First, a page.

The only way to make progress is to do our constitutional duty and confirm qualified judicial nominations to the Federal bench.  We remain well behind the pace we set in dramatically reducing vacancies by regularly scheduling votes during President George W. Bush’s first term.  At this point in President Bush’s first term, the Senate had confirmed 166 of his nominees for the Federal circuit and district courts, including 100 during the 17 months that I was Chairman of the Judiciary Committee.  In contrast, after today’s vote, the Senate will have confirmed only 113 of President Obama’s nominees to Federal circuit and district courts.  Three years into President Bush’s first term, the Senate had confirmed 29 circuit judges.  After today’s vote, we will have confirmed only 22 of President Obama’s circuit court nominees.  We could make significant progress toward matching that pace if we voted on consensus nominees.  Yet, President Obama’s judicial nominees unanimously reported by the Judiciary Committee – by any measure consensus nominees – have waited an average of 80 days – nearly three months – on the Executive Calendar before coming to a vote.  President Bush’s nominees waited an average of just 28 days.  We must bring an end to the needless delays that have obstructed President Obama’s nominations to the Federal bench.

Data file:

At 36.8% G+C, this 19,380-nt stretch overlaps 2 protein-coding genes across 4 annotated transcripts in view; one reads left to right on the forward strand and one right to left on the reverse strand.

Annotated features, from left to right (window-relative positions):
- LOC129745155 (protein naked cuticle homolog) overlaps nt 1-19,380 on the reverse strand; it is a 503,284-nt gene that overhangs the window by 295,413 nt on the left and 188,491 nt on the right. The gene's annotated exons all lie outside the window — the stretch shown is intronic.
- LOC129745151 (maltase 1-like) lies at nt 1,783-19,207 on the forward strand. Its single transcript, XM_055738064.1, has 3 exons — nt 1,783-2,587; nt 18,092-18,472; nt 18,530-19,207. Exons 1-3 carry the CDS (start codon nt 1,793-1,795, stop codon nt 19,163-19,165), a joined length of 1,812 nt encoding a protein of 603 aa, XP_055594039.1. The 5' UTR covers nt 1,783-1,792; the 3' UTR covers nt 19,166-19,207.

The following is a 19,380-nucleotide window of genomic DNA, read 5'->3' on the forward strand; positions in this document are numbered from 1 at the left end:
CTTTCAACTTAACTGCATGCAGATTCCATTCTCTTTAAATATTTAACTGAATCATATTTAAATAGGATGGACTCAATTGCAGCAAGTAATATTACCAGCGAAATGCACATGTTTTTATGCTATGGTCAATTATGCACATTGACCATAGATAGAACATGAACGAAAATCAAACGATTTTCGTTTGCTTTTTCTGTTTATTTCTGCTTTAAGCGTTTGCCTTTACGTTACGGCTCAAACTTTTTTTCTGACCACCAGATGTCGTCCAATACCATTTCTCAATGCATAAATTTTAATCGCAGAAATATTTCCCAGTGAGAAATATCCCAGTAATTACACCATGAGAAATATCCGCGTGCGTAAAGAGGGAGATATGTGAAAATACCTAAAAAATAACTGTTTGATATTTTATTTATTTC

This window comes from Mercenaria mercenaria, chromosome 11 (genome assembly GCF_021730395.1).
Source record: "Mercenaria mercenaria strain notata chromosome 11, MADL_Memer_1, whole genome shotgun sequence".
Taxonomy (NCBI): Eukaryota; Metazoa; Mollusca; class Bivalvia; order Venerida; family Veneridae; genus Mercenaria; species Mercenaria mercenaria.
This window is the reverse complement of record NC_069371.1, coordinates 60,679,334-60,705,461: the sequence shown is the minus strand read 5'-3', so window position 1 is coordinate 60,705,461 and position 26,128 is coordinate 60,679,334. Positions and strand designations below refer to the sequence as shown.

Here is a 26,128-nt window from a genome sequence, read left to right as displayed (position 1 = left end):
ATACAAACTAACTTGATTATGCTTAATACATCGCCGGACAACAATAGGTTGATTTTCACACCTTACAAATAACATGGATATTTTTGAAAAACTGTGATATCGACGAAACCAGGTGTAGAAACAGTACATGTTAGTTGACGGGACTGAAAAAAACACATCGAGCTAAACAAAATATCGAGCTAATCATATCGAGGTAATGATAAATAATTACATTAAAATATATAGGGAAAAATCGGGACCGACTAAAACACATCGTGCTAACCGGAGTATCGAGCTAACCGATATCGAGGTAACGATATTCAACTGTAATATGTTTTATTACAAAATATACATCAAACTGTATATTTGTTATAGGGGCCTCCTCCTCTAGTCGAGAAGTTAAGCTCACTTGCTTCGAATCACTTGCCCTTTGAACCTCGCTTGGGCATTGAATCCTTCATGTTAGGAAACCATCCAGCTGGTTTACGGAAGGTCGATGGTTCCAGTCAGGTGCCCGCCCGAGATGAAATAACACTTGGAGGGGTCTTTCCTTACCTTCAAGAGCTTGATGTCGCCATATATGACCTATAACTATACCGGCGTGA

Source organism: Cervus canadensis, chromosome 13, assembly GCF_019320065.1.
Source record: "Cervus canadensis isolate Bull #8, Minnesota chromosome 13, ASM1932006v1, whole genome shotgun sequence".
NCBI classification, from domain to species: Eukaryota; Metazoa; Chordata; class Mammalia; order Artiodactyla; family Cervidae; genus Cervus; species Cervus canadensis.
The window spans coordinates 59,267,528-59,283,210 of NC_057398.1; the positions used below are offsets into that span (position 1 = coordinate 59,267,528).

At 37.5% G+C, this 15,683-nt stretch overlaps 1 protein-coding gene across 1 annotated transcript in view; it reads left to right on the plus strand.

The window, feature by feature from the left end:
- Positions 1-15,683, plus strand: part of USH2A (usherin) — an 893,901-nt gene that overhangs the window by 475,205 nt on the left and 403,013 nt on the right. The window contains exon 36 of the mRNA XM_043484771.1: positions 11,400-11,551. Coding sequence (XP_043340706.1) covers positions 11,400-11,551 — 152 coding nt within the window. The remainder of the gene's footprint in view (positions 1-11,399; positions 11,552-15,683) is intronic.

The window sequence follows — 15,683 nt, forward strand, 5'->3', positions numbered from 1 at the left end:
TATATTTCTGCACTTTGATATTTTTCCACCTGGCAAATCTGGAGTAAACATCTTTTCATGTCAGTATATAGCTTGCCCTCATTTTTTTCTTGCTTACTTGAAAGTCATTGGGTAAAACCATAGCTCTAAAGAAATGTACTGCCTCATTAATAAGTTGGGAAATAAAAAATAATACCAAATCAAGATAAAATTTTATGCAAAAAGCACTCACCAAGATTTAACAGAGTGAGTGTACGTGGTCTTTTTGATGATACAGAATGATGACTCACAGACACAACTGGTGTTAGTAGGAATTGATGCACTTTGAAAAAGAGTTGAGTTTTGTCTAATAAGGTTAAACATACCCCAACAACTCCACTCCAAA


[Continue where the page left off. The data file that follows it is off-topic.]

During the last work period the Senate began to make some progress in voting on some of President Obama’s longest-pending judicial nominees.  I thank the Majority Leader for working hard to schedule these votes.  I hope we can build on this progress by continuing to have votes during this work period on consensus nominations.  There is no reason we could not vote today on the nominations of Chris Droney of Connecticut to fill a judicial emergency vacancy on the Second Circuit,  Morgan Christen of Alaska to fill a judicial emergency vacancy on the Ninth Circuit, and Adalberto Jordan of Florida to fill a judicial emergency vacancy on the Eleventh Circuit.  Like Mr. Higginson, these nominations were all reported unanimously.  The circuits to which they are nominated desperately need judges:  the Ninth Circuit Court of Appeals alone has four vacancies, worsening what the Los Angeles Times has recently called “an already critical case backlog” on that court, which is the largest circuit court in the country, covering California and all of the western states.  I ask that the full text of the LA Times article be included in the record at the conclusion of my remarks.

I hope the 22 judicial nominations pending after today will get a vote soon.  We have a long way to go to match the 205 district and circuit court nominations confirmed during President Bush’s first term. 

With millions of Americans currently affected by judicial vacancies that the Senate could fill today, now is the time for Republicans and Democrats to work together so that our courts can better serve the American people.